Interview with mystery author Vivian Rhodes

author Vivian Rhodes joins me
today to chat about her new psychological thriller, If You Should Read This, Mother.
Vivian Rhodes,
a graduate of Syracuse University’s Newhouse School of Communication, is a
published mystery novelist and two time Emmy-nominated television writer,
having written for daytime serials such as General Hospital and As the World
Turns. Her Lifetime movie, Stolen from
the Womb
airs frequently, most recently in May 2016. Her psychological
thriller, If You Should Read This, Mother
is available at, and Amazon, and can be ordered through
local bookstores as well. Her novel, Groomed for Murder is now available
as an e-book on Amazon,
Ms. Rhodes lives in Los Angeles, where she is an adjunct instructor at Cal Lutheran
University. She is presently completing work on her next psychological thriller, and writes about all things nostalgic
– from film noir to vintage toys – on her blog, Rhodes Less Traveled.
Welcome, Vivian. Please tell us about
your current release.
protagonist of my story, Megan Daniels, was only three years old the day John
Kennedy was assassinated, but flashes of that day begin to trigger other
disturbing memories that have lain dormant within her. At first they are merely
snippets, but as they begin to appear more frequently Megan has difficulty
separating what is real from what is imagined. When she sets out to find her
biological mother, she keeps hitting brick walls. No adoption papers exist, and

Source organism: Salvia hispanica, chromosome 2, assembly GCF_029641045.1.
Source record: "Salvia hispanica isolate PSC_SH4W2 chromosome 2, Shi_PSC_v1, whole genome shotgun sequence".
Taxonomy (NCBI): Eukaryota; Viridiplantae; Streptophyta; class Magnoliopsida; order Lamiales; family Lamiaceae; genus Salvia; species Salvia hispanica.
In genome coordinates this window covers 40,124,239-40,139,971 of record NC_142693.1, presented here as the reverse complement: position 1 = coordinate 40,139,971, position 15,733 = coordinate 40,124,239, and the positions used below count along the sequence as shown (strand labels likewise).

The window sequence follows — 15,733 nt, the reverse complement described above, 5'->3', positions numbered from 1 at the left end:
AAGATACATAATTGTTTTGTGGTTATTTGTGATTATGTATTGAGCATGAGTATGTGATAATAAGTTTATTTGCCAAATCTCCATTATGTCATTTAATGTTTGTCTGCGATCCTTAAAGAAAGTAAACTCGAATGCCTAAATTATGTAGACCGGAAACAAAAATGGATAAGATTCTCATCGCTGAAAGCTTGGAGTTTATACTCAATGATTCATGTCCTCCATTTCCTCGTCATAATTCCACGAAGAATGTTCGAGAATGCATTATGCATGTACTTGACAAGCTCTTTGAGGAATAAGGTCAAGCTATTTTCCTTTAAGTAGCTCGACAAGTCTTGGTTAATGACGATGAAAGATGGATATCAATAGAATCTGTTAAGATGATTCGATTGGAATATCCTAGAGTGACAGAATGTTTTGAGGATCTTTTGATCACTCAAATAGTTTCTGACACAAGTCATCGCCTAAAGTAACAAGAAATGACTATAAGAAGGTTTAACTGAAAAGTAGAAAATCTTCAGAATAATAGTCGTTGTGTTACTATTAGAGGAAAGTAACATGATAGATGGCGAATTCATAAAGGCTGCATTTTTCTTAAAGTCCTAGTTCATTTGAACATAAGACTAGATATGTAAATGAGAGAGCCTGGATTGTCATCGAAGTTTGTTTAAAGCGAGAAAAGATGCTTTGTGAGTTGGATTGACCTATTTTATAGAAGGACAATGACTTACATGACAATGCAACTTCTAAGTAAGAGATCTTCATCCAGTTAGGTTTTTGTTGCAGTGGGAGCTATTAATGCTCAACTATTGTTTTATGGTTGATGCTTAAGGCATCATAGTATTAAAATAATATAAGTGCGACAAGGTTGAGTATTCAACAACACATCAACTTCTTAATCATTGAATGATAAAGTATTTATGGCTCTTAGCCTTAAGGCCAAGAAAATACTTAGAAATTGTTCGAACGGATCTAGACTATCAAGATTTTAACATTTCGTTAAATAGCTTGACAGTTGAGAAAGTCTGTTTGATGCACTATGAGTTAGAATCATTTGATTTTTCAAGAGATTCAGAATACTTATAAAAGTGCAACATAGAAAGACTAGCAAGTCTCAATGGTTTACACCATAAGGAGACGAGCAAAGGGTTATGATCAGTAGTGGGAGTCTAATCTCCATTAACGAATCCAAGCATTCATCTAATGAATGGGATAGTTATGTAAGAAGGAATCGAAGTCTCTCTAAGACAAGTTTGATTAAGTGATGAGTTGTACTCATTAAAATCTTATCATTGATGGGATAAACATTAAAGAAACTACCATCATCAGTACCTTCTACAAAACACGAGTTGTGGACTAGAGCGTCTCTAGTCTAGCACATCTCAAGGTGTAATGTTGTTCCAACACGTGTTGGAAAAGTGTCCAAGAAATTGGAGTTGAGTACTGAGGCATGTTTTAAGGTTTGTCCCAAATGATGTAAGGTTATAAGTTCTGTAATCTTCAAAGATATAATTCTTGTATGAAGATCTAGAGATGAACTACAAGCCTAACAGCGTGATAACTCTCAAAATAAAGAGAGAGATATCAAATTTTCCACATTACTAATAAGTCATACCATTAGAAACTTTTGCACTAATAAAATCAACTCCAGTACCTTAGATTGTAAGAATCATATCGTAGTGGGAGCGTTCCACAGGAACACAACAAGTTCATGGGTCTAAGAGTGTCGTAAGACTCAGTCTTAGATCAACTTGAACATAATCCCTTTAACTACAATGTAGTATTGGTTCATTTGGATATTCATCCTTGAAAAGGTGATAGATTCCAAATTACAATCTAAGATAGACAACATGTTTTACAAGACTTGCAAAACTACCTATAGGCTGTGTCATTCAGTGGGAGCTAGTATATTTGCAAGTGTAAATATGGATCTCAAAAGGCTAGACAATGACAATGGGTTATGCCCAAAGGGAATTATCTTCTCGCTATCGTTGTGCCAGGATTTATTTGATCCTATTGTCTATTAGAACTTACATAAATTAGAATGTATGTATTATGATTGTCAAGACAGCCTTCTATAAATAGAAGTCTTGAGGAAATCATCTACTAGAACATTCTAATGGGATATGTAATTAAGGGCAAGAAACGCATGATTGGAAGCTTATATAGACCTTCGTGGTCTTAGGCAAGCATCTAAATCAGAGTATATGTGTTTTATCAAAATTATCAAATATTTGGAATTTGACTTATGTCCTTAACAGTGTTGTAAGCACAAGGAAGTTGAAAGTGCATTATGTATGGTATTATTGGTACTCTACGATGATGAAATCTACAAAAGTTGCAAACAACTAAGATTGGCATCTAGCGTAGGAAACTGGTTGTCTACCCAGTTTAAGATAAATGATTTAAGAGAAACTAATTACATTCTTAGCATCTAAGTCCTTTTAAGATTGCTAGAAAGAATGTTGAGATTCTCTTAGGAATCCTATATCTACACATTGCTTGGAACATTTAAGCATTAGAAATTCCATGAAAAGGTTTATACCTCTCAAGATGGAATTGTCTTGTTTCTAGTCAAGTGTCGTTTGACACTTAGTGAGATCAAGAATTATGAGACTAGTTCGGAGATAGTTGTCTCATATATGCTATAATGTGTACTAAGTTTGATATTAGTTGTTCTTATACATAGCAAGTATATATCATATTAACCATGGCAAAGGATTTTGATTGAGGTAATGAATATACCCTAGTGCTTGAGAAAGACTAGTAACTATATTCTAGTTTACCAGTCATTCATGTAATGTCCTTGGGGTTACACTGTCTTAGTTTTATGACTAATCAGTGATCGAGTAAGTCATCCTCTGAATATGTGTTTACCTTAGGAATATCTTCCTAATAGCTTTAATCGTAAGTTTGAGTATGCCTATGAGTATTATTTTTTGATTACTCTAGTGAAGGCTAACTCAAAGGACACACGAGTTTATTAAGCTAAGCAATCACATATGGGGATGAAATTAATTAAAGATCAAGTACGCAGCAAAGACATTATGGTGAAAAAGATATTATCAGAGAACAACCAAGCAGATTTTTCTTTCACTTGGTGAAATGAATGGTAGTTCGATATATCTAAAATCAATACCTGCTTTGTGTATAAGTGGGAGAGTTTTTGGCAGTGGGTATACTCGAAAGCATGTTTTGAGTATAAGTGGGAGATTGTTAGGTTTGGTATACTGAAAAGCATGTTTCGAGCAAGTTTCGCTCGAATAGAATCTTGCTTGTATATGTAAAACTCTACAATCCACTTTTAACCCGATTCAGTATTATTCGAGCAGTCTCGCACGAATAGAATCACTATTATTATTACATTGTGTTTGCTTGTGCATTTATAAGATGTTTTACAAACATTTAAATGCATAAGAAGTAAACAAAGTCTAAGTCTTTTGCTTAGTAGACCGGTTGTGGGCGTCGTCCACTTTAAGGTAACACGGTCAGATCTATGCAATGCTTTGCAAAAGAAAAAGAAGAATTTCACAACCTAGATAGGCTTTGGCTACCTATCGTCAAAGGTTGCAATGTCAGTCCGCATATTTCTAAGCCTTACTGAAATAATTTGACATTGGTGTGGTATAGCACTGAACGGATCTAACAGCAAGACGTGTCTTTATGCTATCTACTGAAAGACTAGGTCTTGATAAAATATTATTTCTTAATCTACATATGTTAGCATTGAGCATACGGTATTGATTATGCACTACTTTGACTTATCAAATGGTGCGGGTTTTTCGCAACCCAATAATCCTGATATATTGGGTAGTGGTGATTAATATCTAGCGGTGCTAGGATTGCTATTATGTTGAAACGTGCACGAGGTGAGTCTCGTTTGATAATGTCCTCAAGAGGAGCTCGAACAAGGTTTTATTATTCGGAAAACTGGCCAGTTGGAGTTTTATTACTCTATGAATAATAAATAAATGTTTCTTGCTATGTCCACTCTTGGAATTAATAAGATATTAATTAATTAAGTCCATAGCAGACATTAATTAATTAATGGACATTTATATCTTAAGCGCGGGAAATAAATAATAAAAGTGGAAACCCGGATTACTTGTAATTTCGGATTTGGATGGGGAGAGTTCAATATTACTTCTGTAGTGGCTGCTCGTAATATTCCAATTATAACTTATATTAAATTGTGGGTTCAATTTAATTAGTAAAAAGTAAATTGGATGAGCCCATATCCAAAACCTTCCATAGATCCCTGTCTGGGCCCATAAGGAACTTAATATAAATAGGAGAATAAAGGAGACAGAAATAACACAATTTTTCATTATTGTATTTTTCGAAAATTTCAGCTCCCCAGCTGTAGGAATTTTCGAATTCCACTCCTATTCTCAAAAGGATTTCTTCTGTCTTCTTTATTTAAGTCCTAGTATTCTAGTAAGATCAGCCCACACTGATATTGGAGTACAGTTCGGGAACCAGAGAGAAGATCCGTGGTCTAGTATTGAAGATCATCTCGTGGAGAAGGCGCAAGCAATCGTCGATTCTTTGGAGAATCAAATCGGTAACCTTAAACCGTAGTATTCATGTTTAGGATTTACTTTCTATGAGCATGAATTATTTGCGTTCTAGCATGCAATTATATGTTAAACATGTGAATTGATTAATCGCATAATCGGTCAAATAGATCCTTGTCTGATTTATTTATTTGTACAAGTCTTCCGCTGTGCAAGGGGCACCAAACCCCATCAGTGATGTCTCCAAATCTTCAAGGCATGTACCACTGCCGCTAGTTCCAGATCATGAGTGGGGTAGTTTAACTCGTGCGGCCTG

all she has to go on is her possible birthday: November 22. In the small town
of Meredith, Megan’s search takes on a dire, domino effect—one woman has
already been murdered as a result of her inquiries. As she digs for the truth,
Megan eventually unravels a sinister plot that began decades earlier, but in
doing so she places her own life in jeopardy.
What inspired you to write this book?
came up with the idea for IYSRTM one
November day when I realized that the number of people who could actually recall
where they were when President John F. Kennedy was assassinated was
diminishing. Today, it is safe to say, that only a small demographic, those in
their sixties and older, can vividly remember what they were doing when they
heard the astounding news.
about those people who were alive at the time, but who were very, very young? Surely,
they could feel that something was different about that day, even if they
didn’t know why. Few cartoons on television over the weekend, if at all. Adults,
both men and women, sobbing audibly. The look of disbelief in their parents’
eyes. Wouldn’t those memories remain with them somehow?
from If You Should Read This, Mother:
He never thought
that killing someone would have been so easy.
Of course, there had been times he wasn’t certain he’d
be able to carry it off.
First, he had to convince her to meet him in a remote
spot. That was an accomplishment in itself, but he’d done it. Then he had to
put her at ease. He had to make her feel as though he really cared about what
she had to say.
And then, when he was sure, really sure that she
didn’t suspect a thing, he took aim and fired. It was so deserted; he knew no
one would hear the noise.
The first bullet grazed her head, and before she had a
chance to scream, he shot again. This bullet caught her in the throat as she